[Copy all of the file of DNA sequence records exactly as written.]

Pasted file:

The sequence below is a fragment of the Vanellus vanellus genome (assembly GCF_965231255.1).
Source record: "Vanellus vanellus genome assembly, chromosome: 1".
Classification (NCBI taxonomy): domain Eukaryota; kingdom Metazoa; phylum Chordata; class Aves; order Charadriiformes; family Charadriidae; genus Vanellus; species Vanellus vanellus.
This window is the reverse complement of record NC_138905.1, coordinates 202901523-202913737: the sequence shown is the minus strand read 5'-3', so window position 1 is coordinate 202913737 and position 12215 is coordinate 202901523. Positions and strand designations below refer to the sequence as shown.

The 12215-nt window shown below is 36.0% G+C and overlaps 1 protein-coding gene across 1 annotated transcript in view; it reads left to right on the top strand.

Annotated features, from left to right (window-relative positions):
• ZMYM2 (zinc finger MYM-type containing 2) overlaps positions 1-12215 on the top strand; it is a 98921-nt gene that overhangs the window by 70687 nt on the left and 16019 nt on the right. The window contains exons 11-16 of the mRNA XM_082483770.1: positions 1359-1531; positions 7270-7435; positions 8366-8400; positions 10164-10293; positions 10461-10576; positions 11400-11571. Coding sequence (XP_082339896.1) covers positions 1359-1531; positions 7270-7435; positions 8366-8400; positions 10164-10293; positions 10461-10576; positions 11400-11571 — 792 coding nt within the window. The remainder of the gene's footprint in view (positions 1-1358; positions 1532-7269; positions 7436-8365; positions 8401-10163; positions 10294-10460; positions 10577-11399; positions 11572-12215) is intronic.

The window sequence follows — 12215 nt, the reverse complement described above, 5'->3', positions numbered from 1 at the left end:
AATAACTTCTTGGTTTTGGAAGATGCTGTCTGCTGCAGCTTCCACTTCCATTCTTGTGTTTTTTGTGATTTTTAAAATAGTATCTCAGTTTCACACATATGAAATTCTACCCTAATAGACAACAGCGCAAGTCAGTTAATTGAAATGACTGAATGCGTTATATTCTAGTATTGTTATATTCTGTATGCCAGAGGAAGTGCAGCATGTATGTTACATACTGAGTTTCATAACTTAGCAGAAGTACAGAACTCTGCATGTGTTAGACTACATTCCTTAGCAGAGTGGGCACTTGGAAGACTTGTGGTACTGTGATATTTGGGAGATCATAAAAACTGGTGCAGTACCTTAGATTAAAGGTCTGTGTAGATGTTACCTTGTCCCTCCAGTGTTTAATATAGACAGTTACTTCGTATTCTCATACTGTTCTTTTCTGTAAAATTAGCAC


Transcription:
The sequence below is a fragment of the Vanellus vanellus genome (assembly GCF_965231255.1).
Source record: "Vanellus vanellus genome assembly, chromosome: 1".
Classification (NCBI taxonomy): domain Eukaryota; kingdom Metazoa; phylum Chordata; class Aves; order Charadriiformes; family Charadriidae; genus Vanellus; species Vanellus vanellus.
This window is the reverse complement of record NC_138905.1, coordinates 202901523-202913737: the sequence shown is the minus strand read 5'-3', so window position 1 is coordinate 202913737 and position 12215 is coordinate 202901523. Positions and strand designations below refer to the sequence as shown.

The 12215-nt window shown below is 36.0% G+C and overlaps 1 protein-coding gene across 1 annotated transcript in view; it reads left to right on the top strand.

Annotated features, from left to right (window-relative positions):
• ZMYM2 (zinc finger MYM-type containing 2) overlaps positions 1-12215 on the top strand; it is a 98921-nt gene that overhangs the window by 70687 nt on the left and 16019 nt on the right. The window contains exons 11-16 of the mRNA XM_082483770.1: positions 1359-1531; positions 7270-7435; positions 8366-8400; positions 10164-10293; positions 10461-10576; positions 11400-11571. Coding sequence (XP_082339896.1) covers positions 1359-1531; positions 7270-7435; positions 8366-8400; positions 10164-10293; positions 10461-10576; positions 11400-11571 — 792 coding nt within the window. The remainder of the gene's footprint in view (positions 1-1358; positions 1532-7269; positions 7436-8365; positions 8401-10163; positions 10294-10460; positions 10577-11399; positions 11572-12215) is intronic.

The window sequence follows — 12215 nt, the reverse complement described above, 5'->3', positions numbered from 1 at the left end:
AATAACTTCTTGGTTTTGGAAGATGCTGTCTGCTGCAGCTTCCACTTCCATTCTTGTGTTTTTTGTGATTTTTAAAATAGTATCTCAGTTTCACACATATGAAATTCTACCCTAATAGACAACAGCGCAAGTCAGTTAATTGAAATGACTGAATGCGTTATATTCTAGTATTGTTATATTCTGTATGCCAGAGGAAGTGCAGCATGTATGTTACATACTGAGTTTCATAACTTAGCAGAAGTACAGAACTCTGCATGTGTTAGACTACATTCCTTAGCAGAGTGGGCACTTGGAAGACTTGTGGTACTGTGATATTTGGGAGATCATAAAAACTGGTGCAGTACCTTAGATTAAAGGTCTGTGTAGATGTTACCTTGTCCCTCCAGTGTTTAATATAGACAGTTACTTCGTATTCTCATACTGTTCTTTTCTGTAAAATTAGCAC